A different meta-analysis ultimately found that, on average, individuals demonstrated a 20% improvement in cognitive tasks involving information processing and rapid decision making following a single session of steady-state aerobic exercise.(25)  

Numerous studies have also demonstrated the positive effects that chronic exercise can have on cognitive function, especially in older folks.  More specifically research shows that over time, adherence to a regular exercise routine can help to improve several aspects of your executive control, which includes mental processes like your working memory and inhibitory control — both things that can oftentimes become more problematic as you age. (26) 

Supplementation

On top of diet and exercise, research also suggests that you may be able to improve several aspects of your cognition through supplementation.  On top of brain-supporting supplements like omega 3’s and multivitamins, researchers have also identified several substances that may actually enhance the capacity of your brain to perform certain mental functions.    

Known as nootropics, these kinds of mind-enhancing substances have been shown — through numerous different pathways —  to improve everything from your attention and memory recall to your ability to sort, process, and store information.  

A number of different nootropics have been explored in well-designed human-based trials, and to date, there is convincing evidence that several substances may be effective when it comes to improving mental function and performance.

 Here’s a list of some of the most popular ones, for more information on each substance, click on the accompanying link:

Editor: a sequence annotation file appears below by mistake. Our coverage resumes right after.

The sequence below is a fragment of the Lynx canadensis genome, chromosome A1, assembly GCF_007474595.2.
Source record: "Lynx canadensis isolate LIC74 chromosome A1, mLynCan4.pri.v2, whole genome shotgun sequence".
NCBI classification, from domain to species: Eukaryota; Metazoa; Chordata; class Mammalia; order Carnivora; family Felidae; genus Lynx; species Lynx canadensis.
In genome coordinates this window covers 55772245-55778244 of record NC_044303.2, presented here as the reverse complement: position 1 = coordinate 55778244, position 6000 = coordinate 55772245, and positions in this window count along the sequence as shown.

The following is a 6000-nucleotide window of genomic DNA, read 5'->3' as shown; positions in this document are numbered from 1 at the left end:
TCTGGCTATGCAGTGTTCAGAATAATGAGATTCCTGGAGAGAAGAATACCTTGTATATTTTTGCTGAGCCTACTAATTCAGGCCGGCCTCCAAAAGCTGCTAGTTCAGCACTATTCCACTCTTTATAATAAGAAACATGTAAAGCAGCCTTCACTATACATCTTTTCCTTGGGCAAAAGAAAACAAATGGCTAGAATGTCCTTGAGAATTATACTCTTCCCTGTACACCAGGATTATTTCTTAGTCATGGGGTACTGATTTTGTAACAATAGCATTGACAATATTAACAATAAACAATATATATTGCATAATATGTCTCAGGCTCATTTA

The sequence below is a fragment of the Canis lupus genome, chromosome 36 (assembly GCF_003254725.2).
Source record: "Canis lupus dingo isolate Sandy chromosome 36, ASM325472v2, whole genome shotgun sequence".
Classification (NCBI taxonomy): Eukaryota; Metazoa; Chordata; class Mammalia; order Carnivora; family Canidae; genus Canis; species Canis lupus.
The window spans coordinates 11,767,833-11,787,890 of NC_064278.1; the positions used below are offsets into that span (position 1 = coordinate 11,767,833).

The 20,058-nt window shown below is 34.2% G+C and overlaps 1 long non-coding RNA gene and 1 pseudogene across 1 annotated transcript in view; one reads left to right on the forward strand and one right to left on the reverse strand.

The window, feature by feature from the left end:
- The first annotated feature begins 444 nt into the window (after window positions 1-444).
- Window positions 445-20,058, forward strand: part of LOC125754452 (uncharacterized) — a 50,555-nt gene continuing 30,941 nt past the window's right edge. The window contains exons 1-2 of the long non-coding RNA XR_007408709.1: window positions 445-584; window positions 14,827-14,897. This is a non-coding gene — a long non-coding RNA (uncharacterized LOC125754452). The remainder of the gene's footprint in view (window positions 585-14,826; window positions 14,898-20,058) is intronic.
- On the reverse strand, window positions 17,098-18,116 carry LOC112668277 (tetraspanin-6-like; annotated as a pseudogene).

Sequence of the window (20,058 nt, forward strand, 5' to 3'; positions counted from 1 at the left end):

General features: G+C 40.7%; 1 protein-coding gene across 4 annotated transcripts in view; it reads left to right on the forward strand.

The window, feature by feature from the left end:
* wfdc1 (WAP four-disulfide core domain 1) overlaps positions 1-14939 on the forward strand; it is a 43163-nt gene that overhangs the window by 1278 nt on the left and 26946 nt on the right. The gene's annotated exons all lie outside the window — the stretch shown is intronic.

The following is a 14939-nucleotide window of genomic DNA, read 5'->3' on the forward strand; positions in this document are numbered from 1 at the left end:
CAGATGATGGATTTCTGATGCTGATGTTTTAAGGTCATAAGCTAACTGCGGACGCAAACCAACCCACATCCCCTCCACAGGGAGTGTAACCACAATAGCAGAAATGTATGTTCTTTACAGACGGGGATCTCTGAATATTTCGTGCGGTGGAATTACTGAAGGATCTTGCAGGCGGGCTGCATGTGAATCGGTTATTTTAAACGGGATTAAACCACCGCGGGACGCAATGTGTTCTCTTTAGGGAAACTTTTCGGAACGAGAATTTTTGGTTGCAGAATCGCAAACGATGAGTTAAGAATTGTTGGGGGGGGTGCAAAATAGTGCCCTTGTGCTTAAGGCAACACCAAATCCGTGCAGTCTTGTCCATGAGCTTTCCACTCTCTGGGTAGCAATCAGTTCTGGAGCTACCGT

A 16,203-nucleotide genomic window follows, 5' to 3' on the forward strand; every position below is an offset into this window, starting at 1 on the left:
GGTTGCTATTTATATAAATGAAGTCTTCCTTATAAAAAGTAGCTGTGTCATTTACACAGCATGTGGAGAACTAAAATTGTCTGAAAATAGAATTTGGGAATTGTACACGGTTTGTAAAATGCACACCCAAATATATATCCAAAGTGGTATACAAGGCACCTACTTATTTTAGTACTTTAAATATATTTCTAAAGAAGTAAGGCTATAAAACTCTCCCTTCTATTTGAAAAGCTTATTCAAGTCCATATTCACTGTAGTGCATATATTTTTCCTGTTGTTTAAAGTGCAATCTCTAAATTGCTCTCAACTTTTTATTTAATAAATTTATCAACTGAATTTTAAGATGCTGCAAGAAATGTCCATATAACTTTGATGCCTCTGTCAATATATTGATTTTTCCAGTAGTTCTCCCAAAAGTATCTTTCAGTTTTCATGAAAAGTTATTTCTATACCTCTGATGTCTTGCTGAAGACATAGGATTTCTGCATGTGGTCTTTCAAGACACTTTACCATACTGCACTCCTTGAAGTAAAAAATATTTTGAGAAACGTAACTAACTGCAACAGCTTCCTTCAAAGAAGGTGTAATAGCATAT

Improve Your Mental Acuity

With these 5 synergistic and clinically proven natural nootropics.

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Wrap Up

The term mental acuity refers to a collection of different mental functions that the brain relies on to perform its normal duties.  On top of things like your attention and memory, cognitive scientists also often look at things like information processing and decision making when assessing a person’s mental acuity.  

Researchers have found that several different factors can impinge on mental acuity.  On top of the aging process itself, sleep deficiency and stress have also been shown to negatively affect cognitive function and performance. 

In addition to getting an adequate amount of sleep and reducing your exposure to stress, optimizing your nutritional intake, getting regular exercise, and taking nootropic supplements have all been shown to be effective strategies for improving and maintaining mental acuity in folks of all ages.